It began in April with the release of a video showing Apache helicopter pilots killing civilians, including two Reuters employees, after apparently mistaking cameras for weapons, and ended in December with five of the world’s most respected print outlets publishing valuable reporting based on a trove of 260,000 U.S. diplomatic cables. This Year of WikiLeaks roiled the news equation and will continue to do so, even if WikiLeaks can’t manage to continue to produce documents on such a scale. As the U.S. government investigated possible criminal charges against Julian Assange, the organization’s public face, journalists around the world rightly began to worry about what such a prosecution would mean for everyday national security reporting. The U.S. has never tried to convict a journalist for publishing classified information, and any attempt would be a threat to our grand tradition of a free press. Meanwhile, the site’s vault to prominence has raised critical, tangled questions beyond press law—about the true goals of transparency and about the value of journalists. In late December, Clint Hendler, our WikiLeaks watcher, grappled with the site’s impact. You can find his piece, and a link to CJR’s comprehensive WikiLeaks coverage, here.
06:22 PM - January 8, 2011
Notes on 2010, the year of WikiLeaks
‘See you on the other side’ - Meet Jessica Lum, a terminally ill 25-year-old who chose to spend what little time she had practicing journalism
#Realtalk: This is the best moment to be in journalism - The old stuff isn’t coming back, but that’s okay
Streams of consciousness - Millennials expect a steady diet of quick-hit, social-media-mediated bits and bytes. What does that mean for journalism?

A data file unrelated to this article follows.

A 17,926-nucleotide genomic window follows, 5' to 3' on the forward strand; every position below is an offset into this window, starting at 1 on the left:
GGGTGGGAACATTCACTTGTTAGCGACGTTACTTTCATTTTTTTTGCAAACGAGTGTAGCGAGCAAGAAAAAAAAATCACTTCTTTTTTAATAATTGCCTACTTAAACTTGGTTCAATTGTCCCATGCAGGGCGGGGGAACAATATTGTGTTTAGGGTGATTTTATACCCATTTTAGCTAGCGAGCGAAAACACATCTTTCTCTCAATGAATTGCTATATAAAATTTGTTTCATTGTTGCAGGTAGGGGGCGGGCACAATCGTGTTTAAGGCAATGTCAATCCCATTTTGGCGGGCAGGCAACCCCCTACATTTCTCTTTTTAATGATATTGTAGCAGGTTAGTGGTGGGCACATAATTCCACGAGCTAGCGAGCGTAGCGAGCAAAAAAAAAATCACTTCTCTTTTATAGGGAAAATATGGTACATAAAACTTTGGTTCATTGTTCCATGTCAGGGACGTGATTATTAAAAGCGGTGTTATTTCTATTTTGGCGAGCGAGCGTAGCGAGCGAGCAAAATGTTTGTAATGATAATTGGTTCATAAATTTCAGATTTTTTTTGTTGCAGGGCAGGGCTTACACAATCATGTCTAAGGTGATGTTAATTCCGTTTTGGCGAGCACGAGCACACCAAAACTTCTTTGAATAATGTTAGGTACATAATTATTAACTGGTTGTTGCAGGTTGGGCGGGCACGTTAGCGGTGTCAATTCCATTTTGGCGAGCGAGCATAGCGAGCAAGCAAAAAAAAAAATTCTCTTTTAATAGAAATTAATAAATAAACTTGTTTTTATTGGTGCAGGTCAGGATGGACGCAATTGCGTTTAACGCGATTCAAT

Sticking with the truth - How ‘balanced’ coverage helped sustain the bogus claim that childhood vaccines can cause autism
An ink-stained stretch - Can Aaron Kushner save the Orange County Register—and the newspaper industry?
Yet another serious escalation of the Obama administration’s attacks on press freedoms emerges
Court documents in the Kim case reveal how deeply investigators explored the private communications of a working journalist — and raise the question of how often journalists have been investigated as closely as Rosen was in 2010
The Reyes affidavit all but eliminates the traditional distinction in classified leak investigations between sources, who are bound by a non-disclosure agreement, and reporters, who are protected by the First Amendment as long as they do not commit a crime
“At some point you have to say, a law that people don’t obey is a bad law”
David Foster Wallace’s 2005 Kenyon commencement speech as a short film
Who Owns What
A report from the Columbia University Graduate School of Journalism
Questions and exercises for journalism students.